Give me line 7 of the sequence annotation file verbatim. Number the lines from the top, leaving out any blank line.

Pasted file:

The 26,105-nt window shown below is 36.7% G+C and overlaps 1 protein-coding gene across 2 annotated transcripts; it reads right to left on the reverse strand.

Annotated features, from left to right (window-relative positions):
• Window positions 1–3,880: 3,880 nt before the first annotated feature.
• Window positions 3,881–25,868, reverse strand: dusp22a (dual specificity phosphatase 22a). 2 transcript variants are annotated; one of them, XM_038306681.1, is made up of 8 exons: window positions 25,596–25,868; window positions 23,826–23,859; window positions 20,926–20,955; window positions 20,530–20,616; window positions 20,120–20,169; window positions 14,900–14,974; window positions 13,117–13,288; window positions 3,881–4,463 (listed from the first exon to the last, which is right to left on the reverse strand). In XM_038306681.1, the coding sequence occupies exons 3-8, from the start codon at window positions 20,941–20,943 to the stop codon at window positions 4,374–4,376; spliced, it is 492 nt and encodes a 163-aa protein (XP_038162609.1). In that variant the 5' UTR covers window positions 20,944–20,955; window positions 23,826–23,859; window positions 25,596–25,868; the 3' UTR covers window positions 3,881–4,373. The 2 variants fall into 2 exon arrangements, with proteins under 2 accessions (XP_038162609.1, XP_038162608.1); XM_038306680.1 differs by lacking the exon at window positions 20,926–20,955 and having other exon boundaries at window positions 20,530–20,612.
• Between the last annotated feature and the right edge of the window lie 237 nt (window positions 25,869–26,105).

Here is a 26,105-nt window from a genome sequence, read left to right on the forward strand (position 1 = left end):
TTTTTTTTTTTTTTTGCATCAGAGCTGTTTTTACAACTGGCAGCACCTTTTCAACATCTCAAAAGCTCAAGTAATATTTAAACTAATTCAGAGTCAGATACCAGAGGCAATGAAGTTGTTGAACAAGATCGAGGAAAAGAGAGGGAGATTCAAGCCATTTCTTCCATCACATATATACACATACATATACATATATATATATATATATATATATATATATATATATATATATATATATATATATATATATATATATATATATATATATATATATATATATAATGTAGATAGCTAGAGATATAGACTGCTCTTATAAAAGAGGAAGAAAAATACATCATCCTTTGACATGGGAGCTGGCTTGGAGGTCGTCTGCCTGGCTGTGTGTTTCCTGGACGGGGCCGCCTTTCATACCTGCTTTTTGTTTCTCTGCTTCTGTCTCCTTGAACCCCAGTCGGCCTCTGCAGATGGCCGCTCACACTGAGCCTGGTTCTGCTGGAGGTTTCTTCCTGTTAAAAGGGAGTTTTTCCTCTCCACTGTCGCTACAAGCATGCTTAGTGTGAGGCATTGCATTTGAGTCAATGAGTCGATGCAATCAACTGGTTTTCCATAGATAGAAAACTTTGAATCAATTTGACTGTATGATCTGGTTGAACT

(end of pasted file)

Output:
TTTTTTTTTTTTTTTGCATCAGAGCTGTTTTTACAACTGGCAGCACCTTTTCAACATCTCAAAAGCTCAAGTAATATTTAAACTAATTCAGAGTCAGATACCAGAGGCAATGAAGTTGTTGAACAAGATCGAGGAAAAGAGAGGGAGATTCAAGCCATTTCTTCCATCACATATATACACATACATATACATATATATATATATATATATATATATATATATATATATATATATATATATATATATATATATATATATATATATATATATATATATATATAATGTAGATAGCTAGAGATATAGACTGCTCTTATAAAAGAGGAAGAAAAATACATCATCCTTTGACATGGGAGCTGGCTTGGAGGTCGTCTGCCTGGCTGTGTGTTTCCTGGACGGGGCCGCCTTTCATACCTGCTTTTTGTTTCTCTGCTTCTGTCTCCTTGAACCCCAGTCGGCCTCTGCAGATGGCCGCTCACACTGAGCCTGGTTCTGCTGGAGGTTTCTTCCTGTTAAAAGGGAGTTTTTCCTCTCCACTGTCGCTACAAGCATGCTTAGTGTGAGGCATTGCATTTGAGTCAATGAGTCGATGCAATCAACTGGTTTTCCATAGATAGAAAACTTTGAATCAATTTGACTGTATGATCTGGTTGAACT